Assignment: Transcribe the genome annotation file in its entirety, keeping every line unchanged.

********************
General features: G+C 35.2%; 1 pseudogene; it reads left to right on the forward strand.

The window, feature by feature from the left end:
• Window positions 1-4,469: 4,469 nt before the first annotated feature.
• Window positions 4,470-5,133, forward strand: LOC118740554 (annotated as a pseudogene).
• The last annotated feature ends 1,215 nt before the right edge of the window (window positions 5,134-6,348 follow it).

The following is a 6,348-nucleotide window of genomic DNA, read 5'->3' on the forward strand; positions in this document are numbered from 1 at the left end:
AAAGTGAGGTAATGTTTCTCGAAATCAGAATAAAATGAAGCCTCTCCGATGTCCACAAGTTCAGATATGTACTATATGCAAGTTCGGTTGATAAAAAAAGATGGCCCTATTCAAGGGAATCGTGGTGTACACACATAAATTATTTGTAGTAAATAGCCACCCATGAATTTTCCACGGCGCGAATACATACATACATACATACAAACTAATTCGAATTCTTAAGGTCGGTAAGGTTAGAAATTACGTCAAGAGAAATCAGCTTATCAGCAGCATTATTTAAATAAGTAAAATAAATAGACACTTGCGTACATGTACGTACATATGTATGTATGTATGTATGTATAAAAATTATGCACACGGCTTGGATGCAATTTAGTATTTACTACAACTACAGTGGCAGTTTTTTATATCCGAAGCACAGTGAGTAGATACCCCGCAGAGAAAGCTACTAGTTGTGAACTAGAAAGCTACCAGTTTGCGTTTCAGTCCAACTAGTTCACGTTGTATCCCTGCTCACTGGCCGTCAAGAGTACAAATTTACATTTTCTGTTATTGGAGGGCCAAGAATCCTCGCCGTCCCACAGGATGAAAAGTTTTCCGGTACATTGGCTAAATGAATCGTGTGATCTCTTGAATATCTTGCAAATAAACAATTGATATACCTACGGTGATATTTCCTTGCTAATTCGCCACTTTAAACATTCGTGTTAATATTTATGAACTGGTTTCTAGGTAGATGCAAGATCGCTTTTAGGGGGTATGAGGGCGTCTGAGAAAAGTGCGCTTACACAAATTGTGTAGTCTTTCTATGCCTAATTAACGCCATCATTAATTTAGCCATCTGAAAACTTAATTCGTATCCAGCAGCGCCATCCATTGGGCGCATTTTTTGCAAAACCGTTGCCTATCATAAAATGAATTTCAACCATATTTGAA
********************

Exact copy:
General features: G+C 35.2%; 1 pseudogene; it reads left to right on the forward strand.

The window, feature by feature from the left end:
• Window positions 1-4,469: 4,469 nt before the first annotated feature.
• Window positions 4,470-5,133, forward strand: LOC118740554 (annotated as a pseudogene).
• The last annotated feature ends 1,215 nt before the right edge of the window (window positions 5,134-6,348 follow it).

The following is a 6,348-nucleotide window of genomic DNA, read 5'->3' on the forward strand; positions in this document are numbered from 1 at the left end:
AAAGTGAGGTAATGTTTCTCGAAATCAGAATAAAATGAAGCCTCTCCGATGTCCACAAGTTCAGATATGTACTATATGCAAGTTCGGTTGATAAAAAAAGATGGCCCTATTCAAGGGAATCGTGGTGTACACACATAAATTATTTGTAGTAAATAGCCACCCATGAATTTTCCACGGCGCGAATACATACATACATACATACAAACTAATTCGAATTCTTAAGGTCGGTAAGGTTAGAAATTACGTCAAGAGAAATCAGCTTATCAGCAGCATTATTTAAATAAGTAAAATAAATAGACACTTGCGTACATGTACGTACATATGTATGTATGTATGTATGTATAAAAATTATGCACACGGCTTGGATGCAATTTAGTATTTACTACAACTACAGTGGCAGTTTTTTATATCCGAAGCACAGTGAGTAGATACCCCGCAGAGAAAGCTACTAGTTGTGAACTAGAAAGCTACCAGTTTGCGTTTCAGTCCAACTAGTTCACGTTGTATCCCTGCTCACTGGCCGTCAAGAGTACAAATTTACATTTTCTGTTATTGGAGGGCCAAGAATCCTCGCCGTCCCACAGGATGAAAAGTTTTCCGGTACATTGGCTAAATGAATCGTGTGATCTCTTGAATATCTTGCAAATAAACAATTGATATACCTACGGTGATATTTCCTTGCTAATTCGCCACTTTAAACATTCGTGTTAATATTTATGAACTGGTTTCTAGGTAGATGCAAGATCGCTTTTAGGGGGTATGAGGGCGTCTGAGAAAAGTGCGCTTACACAAATTGTGTAGTCTTTCTATGCCTAATTAACGCCATCATTAATTTAGCCATCTGAAAACTTAATTCGTATCCAGCAGCGCCATCCATTGGGCGCATTTTTTGCAAAACCGTTGCCTATCATAAAATGAATTTCAACCATATTTGAA